|US4964333 *||Oct 11, 1988||Oct 23, 1990||Bravo, S.P.A.||Ellipsoidal pasteurizer for food mixtures|
|US5135122 *||Feb 21, 1991||Aug 4, 1992||The J. M. Smucker Company||Method and apparatus for dehydrating fruit|
|US5300747 *||Sep 20, 1991||Apr 5, 1994||Campbell Soup Company||Composite material for a microwave heating container and container formed therefrom|
|US5763762 *||May 1, 1996||Jun 9, 1998||Sweeney, Jr.; John W.||Total dissolved gas pressure sensor, replaceable collector module and process|
|US6262396 *||Mar 7, 2000||Jul 17, 2001||Hatco Corporation||Oven device for rapid heating of food items|
|US6276264 *||Oct 24, 2000||Aug 21, 2001||Dairy Tech Inc||Portable batch pasteurizer|
|US6365882||Apr 20, 1998||Apr 2, 2002||Cadif Srl||Thin heating element made from low resistance material|
|US6384381||May 25, 2001||May 7, 2002||Hatco Corporation||Oven device for rapid heating of food items|
|US8413649 *||Jun 19, 2008||Apr 9, 2013||Electrolux Home Products Corporation N.V.||Cooking oven door with a door frame and a door panel|
|US8869684||Jul 16, 2008||Oct 28, 2014||Sam Ajmera||Bottom access dollies for conveyor oven|
|US9044021||Sep 29, 2006||Jun 2, 2015||Fgf Brands Inc.||System and method for preparing naan bread|
|US9044023||Mar 4, 2011||Jun 2, 2015||Fgf Brands Inc.||System and method for preparing naan bread|
|US9052117 *||Jul 16, 2008||Jun 9, 2015||Sam Ajmera||Intermediate panel ceiling for conveyor oven|
|US20040065654 *||Nov 6, 2001||Apr 8, 2004||Coleman Gavin John||Oven with cavity having turntable and heater|
|US20100192935 *||Jun 19, 2008||Aug 5, 2010||Electrolux Home Products Corporation N.V.||Cooking oven door with a door frame and a door panel|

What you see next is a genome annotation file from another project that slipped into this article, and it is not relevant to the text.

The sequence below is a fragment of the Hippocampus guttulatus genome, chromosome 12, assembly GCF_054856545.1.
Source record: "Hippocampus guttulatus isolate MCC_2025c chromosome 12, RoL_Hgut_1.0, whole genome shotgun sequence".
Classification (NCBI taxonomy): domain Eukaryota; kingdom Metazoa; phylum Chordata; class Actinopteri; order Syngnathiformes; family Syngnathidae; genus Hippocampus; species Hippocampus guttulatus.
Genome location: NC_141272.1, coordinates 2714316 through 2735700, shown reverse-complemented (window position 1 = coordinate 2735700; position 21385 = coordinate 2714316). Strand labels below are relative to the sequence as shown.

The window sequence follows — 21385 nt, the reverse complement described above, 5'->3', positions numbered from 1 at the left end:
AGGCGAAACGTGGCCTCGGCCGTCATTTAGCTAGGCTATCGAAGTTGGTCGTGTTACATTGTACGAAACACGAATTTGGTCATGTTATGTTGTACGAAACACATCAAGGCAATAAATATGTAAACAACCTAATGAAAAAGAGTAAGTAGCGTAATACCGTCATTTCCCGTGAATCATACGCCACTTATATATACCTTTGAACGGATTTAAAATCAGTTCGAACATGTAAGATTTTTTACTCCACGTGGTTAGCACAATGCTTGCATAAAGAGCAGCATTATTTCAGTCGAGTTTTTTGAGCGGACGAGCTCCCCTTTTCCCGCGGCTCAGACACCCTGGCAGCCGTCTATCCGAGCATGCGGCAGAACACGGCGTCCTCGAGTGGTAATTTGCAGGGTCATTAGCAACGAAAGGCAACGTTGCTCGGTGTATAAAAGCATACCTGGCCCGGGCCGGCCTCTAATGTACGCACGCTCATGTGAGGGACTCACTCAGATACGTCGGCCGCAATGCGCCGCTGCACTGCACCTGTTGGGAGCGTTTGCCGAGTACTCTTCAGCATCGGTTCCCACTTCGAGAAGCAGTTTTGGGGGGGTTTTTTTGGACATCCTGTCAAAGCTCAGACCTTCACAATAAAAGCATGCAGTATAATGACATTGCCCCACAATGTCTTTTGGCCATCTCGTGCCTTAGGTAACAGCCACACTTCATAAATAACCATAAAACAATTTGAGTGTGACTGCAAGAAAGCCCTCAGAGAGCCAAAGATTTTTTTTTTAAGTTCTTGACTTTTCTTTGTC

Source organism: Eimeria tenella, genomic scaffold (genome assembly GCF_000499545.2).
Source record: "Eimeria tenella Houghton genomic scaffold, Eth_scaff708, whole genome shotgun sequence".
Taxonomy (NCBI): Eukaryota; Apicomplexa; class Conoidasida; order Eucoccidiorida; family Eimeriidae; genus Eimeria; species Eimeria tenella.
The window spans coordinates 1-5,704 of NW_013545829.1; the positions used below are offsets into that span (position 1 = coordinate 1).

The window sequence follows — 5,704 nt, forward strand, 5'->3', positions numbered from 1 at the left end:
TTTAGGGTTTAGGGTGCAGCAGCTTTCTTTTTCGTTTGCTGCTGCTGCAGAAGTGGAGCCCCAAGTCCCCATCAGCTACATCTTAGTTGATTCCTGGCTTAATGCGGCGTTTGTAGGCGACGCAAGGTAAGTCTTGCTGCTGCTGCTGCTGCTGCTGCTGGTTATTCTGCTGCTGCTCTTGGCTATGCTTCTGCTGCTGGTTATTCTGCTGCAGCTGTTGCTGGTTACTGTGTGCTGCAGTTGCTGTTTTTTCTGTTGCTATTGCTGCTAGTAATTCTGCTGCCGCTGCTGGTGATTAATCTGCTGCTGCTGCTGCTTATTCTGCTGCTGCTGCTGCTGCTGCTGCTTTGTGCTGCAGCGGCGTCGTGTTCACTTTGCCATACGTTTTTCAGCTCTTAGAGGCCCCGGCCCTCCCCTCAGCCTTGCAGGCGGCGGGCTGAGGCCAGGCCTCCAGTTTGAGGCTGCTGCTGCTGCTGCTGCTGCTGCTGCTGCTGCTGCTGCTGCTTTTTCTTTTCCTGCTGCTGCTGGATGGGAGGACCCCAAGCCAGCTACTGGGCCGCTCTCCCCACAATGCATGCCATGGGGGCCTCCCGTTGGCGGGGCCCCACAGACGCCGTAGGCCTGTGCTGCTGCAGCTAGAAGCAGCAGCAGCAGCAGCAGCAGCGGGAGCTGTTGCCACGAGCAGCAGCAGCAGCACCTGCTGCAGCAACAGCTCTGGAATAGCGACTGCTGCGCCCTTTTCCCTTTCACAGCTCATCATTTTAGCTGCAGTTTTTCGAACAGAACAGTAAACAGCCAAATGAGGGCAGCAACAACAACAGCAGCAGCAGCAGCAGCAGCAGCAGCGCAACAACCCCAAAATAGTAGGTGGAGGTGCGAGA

|US20110020492 *||Sep 29, 2006||Jan 27, 2011||Sam Ajmera||System and method for preparing naan bread|
|US20110151052 *||Jun 23, 2011||Fgf Brands, Inc.||System And Method For Preparing Naan Bread|
|US20120270171 *||Jul 16, 2008||Oct 25, 2012||Fgf Brands, Inc.||Intermediate Panel Ceiling For Conveyor Oven|
|WO1996004766A1 *||Jul 25, 1995||Feb 15, 1996||Thermal Dynamics U.S.A., Ltd. Co.||Resistance heating element with large-area, thin film and method|
|WO1997004622A1 *||Jul 11, 1996||Feb 6, 1997||White Consolidated Industries, Inc.||Capacitive leakage current cancellation for heating panel|
|WO1999038358A1 *||Apr 20, 1998||Jul 29, 1999||Cadif S.R.L.||Thin heating element made from low resistance material|
|WO2009065265A1 *||Nov 26, 2007||May 28, 2009||Yunyuan Chu||Far infrared ray ceramic plate heating module|
|U.S. Classification||219/685, 392/435, 219/553, 219/411|
|International Classification||H05B3/30, H05B6/80|
|Cooperative Classification||H05B3/30, H05B6/6482|
|European Classification||H05B3/30, H05B6/64T2|
|Aug 4, 1993||AS||Assignment|
Owner name: AMANA REFRIGERATION INC., IOWA
Free format text: ASSIGNMENT OF ASSIGNORS INTEREST;ASSIGNORS:LITTON SYSTEMS, INC., A CORP. OF DE AND ITS WHOLLY-OWNEDDIRECT AND INDIRECT SUBSIDIARIES AMERICAN COOKING PRODUCTS INC. AND MENUMASTER, INC.;MENUMASTER INC., A CORP OF NV;REEL/FRAME:006638/0067
Effective date: 19930716